Dedria Byfronski's Class Conflict in Emily Brontë's Wuthering Heights is overall more satisfactory. Probably because the topic is more focused. The background articles use again an entry from the aforementioned Dictionary by Tom Winnifrith, excerpts from Charlotte Brontë's Preface for the 1850 edition of Wuthering Heights(3) and a chapter from A. Mary F. Robinson's 1883 biography of Emily Brontë(4). The second section goes directly to the point and offers quite interesting visions that go from Beth Newman's social contextualisation of the background of the novel: the industrialisation and the emergence of the middle class, Daniela Garofalo's vision of Heathcliff as the paradigm of the origins of capitalism, Terry Eagleton's now classical view of the class struggle between Heathcliff and the Lintons or Barbara Munson Goff's Darwinist vision of the novel, among others. The contemporary articles are interesting to read, as the issue of class conflict seems to have being vanished from any kind of serious discussion, but are somehow biased as they included Newsweek, New York Times or World Socialist Web articles and not any of their obvious counterparts(5).

In essence, both books (more the Wuthering Heights one than the Jane Eyre one) constitute a good student support to bring together several noteworthy articles around their respective main topics. Not being a book for the Brontë scholar or expert it, nevertheless, could appeal to the Brontëite who is interested in going beyond the biographical data and is eager to explore the novels in a deeper way but is often blocked by the high brow terminology or references which are virtually absent in these two books.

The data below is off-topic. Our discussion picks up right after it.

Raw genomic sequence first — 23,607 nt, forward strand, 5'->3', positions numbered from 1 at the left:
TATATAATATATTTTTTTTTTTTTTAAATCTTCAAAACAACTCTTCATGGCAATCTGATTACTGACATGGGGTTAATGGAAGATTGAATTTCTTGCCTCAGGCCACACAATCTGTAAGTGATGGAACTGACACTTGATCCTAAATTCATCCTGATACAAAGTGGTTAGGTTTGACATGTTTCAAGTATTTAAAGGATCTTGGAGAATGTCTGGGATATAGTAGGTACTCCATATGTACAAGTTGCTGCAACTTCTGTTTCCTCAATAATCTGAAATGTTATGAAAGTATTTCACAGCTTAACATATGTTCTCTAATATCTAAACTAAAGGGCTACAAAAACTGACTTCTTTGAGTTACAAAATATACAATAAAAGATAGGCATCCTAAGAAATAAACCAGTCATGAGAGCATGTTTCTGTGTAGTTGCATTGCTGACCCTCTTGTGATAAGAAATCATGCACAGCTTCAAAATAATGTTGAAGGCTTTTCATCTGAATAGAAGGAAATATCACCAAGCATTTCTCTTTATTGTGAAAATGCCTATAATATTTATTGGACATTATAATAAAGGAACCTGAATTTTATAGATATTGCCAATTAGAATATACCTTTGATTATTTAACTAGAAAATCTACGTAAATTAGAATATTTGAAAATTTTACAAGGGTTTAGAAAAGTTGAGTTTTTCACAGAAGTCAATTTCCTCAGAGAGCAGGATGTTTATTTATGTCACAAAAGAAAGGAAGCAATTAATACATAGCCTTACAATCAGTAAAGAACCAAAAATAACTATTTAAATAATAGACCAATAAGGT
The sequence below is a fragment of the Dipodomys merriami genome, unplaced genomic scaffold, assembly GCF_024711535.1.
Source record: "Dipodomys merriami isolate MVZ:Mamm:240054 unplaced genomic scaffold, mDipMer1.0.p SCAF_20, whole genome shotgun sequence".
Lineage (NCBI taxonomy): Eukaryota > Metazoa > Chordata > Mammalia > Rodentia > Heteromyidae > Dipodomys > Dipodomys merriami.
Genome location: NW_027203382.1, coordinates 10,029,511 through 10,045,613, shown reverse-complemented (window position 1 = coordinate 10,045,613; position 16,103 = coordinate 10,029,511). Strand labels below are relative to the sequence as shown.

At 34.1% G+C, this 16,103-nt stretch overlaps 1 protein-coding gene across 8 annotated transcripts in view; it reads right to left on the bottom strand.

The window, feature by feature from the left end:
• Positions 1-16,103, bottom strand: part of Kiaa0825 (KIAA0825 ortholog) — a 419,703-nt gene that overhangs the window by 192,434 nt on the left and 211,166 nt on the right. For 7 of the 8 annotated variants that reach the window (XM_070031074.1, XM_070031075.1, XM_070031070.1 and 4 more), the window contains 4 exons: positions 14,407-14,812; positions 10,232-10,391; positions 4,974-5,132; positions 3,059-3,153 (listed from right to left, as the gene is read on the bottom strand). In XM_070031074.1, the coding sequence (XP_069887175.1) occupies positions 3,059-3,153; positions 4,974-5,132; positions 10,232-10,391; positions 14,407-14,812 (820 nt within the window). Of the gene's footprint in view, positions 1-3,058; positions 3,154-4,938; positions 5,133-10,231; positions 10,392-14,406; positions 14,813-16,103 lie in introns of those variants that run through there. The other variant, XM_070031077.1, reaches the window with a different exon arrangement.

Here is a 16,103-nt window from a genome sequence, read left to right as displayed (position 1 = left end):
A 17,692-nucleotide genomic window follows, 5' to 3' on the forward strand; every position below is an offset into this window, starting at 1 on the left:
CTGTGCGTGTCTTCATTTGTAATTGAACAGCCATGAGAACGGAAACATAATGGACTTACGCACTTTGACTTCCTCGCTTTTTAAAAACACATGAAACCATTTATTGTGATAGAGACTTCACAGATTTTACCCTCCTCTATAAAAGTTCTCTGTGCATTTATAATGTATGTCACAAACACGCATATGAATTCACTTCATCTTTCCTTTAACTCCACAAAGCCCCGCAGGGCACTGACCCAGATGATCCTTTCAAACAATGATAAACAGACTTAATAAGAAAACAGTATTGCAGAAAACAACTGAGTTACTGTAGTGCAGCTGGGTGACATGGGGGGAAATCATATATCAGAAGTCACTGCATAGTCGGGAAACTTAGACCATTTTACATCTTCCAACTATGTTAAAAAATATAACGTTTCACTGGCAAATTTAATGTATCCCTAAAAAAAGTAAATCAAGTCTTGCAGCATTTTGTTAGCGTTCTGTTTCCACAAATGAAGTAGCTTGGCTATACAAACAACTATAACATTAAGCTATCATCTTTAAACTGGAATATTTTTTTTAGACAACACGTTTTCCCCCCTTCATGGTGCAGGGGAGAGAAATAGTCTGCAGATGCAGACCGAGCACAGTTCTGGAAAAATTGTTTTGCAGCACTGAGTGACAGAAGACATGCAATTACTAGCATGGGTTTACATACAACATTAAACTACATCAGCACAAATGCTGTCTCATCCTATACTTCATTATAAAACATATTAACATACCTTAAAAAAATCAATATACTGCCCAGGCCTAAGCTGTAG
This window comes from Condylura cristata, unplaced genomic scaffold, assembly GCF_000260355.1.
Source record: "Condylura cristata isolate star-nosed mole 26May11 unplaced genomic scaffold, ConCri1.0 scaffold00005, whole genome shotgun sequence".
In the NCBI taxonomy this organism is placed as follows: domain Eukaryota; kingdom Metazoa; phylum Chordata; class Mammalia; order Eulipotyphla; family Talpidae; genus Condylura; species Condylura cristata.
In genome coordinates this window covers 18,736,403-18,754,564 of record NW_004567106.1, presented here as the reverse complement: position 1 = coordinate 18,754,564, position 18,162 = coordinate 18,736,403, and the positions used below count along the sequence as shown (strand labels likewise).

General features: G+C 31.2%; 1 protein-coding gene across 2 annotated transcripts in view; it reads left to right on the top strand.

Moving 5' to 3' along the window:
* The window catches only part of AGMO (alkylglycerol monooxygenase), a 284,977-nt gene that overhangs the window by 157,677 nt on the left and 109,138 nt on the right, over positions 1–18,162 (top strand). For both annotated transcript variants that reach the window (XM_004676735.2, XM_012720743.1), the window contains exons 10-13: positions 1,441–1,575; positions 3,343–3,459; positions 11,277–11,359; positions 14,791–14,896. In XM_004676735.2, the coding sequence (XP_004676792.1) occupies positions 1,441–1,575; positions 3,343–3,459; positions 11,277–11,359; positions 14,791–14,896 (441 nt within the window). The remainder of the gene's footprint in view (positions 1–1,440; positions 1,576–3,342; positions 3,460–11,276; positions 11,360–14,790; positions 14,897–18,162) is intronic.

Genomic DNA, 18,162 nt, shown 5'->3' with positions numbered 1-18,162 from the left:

(1) Curiously the latest version of Wuthering Heights even being basically a naturalistic adaptation contains an obvious conflict that goes beyond class frontiers: race. One wonders if we can define Andrea Arnold's film as a naturalistic postcolonialist view of Emily Brontë's novel.
(2) Which is an odd choice if the main topic is feminism. It would seem quite more apt to include the Brussels chapters when Charlotte tried to find her own place and achieve independence.
(3) Why it is credited by its reprint as the book Wuthering Heights: A Casebook (1992), without giving its true origins is a mystery to us.
(4) Emily Brontë who inside the book is pictured twice erroneously: first as G.H. Lewes and then as her own now untraced drawing The North Wind. 
(5) The latest one: Class Distinctions Extend to Social Networks (2009) illustrates the problem of quoting from too recent articles about too recent phenomena. The discussion about how Facebook users are more affluent than Myspace users is totally outdated.